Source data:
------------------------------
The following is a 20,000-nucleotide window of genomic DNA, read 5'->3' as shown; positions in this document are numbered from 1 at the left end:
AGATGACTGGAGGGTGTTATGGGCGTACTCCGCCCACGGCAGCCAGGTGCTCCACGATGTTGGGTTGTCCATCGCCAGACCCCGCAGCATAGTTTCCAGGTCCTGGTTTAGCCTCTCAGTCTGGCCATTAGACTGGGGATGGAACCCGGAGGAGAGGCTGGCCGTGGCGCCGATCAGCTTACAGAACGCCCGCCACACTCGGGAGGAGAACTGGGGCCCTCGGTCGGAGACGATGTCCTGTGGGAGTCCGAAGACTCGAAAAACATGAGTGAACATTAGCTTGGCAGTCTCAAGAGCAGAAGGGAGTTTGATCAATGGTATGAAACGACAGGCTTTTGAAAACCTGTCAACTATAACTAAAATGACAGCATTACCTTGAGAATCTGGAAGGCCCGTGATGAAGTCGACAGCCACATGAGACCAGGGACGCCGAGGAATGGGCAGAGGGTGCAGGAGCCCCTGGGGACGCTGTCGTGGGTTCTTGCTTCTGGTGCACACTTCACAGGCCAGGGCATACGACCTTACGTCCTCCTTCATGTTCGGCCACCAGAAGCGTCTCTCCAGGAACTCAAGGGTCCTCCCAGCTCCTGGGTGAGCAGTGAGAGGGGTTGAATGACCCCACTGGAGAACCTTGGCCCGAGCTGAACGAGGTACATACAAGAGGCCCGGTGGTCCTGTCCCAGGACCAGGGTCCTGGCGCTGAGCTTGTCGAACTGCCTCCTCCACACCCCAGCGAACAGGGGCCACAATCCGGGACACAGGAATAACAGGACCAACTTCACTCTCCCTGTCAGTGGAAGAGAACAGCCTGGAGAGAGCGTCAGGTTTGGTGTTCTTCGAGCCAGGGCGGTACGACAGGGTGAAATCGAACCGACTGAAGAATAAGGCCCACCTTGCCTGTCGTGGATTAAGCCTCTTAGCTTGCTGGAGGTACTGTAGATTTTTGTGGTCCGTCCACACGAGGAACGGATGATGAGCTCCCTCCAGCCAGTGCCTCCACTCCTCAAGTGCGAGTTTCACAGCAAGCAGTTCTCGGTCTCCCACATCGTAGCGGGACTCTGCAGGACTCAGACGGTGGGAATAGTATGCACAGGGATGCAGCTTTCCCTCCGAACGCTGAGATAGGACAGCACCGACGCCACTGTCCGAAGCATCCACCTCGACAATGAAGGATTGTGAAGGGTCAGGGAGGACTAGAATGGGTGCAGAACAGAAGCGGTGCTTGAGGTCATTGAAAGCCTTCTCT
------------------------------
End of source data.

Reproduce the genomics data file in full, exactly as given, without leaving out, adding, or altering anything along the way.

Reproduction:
The following is a 20,000-nucleotide window of genomic DNA, read 5'->3' as shown; positions in this document are numbered from 1 at the left end:
AGATGACTGGAGGGTGTTATGGGCGTACTCCGCCCACGGCAGCCAGGTGCTCCACGATGTTGGGTTGTCCATCGCCAGACCCCGCAGCATAGTTTCCAGGTCCTGGTTTAGCCTCTCAGTCTGGCCATTAGACTGGGGATGGAACCCGGAGGAGAGGCTGGCCGTGGCGCCGATCAGCTTACAGAACGCCCGCCACACTCGGGAGGAGAACTGGGGCCCTCGGTCGGAGACGATGTCCTGTGGGAGTCCGAAGACTCGAAAAACATGAGTGAACATTAGCTTGGCAGTCTCAAGAGCAGAAGGGAGTTTGATCAATGGTATGAAACGACAGGCTTTTGAAAACCTGTCAACTATAACTAAAATGACAGCATTACCTTGAGAATCTGGAAGGCCCGTGATGAAGTCGACAGCCACATGAGACCAGGGACGCCGAGGAATGGGCAGAGGGTGCAGGAGCCCCTGGGGACGCTGTCGTGGGTTCTTGCTTCTGGTGCACACTTCACAGGCCAGGGCATACGACCTTACGTCCTCCTTCATGTTCGGCCACCAGAAGCGTCTCTCCAGGAACTCAAGGGTCCTCCCAGCTCCTGGGTGAGCAGTGAGAGGGGTTGAATGACCCCACTGGAGAACCTTGGCCCGAGCTGAACGAGGTACATACAAGAGGCCCGGTGGTCCTGTCCCAGGACCAGGGTCCTGGCGCTGAGCTTGTCGAACTGCCTCCTCCACACCCCAGCGAACAGGGGCCACAATCCGGGACACAGGAATAACAGGACCAACTTCACTCTCCCTGTCAGTGGAAGAGAACAGCCTGGAGAGAGCGTCAGGTTTGGTGTTCTTCGAGCCAGGGCGGTACGACAGGGTGAAATCGAACCGACTGAAGAATAAGGCCCACCTTGCCTGTCGTGGATTAAGCCTCTTAGCTTGCTGGAGGTACTGTAGATTTTTGTGGTCCGTCCACACGAGGAACGGATGATGAGCTCCCTCCAGCCAGTGCCTCCACTCCTCAAGTGCGAGTTTCACAGCAAGCAGTTCTCGGTCTCCCACATCGTAGCGGGACTCTGCAGGACTCAGACGGTGGGAATAGTATGCACAGGGATGCAGCTTTCCCTCCGAACGCTGAGATAGGACAGCACCGACGCCACTGTCCGAAGCATCCACCTCGACAATGAAGGATTGTGAAGGGTCAGGGAGGACTAGAATGGGTGCAGAACAGAAGCGGTGCTTGAGGTCATTGAAAGCCTTCTCT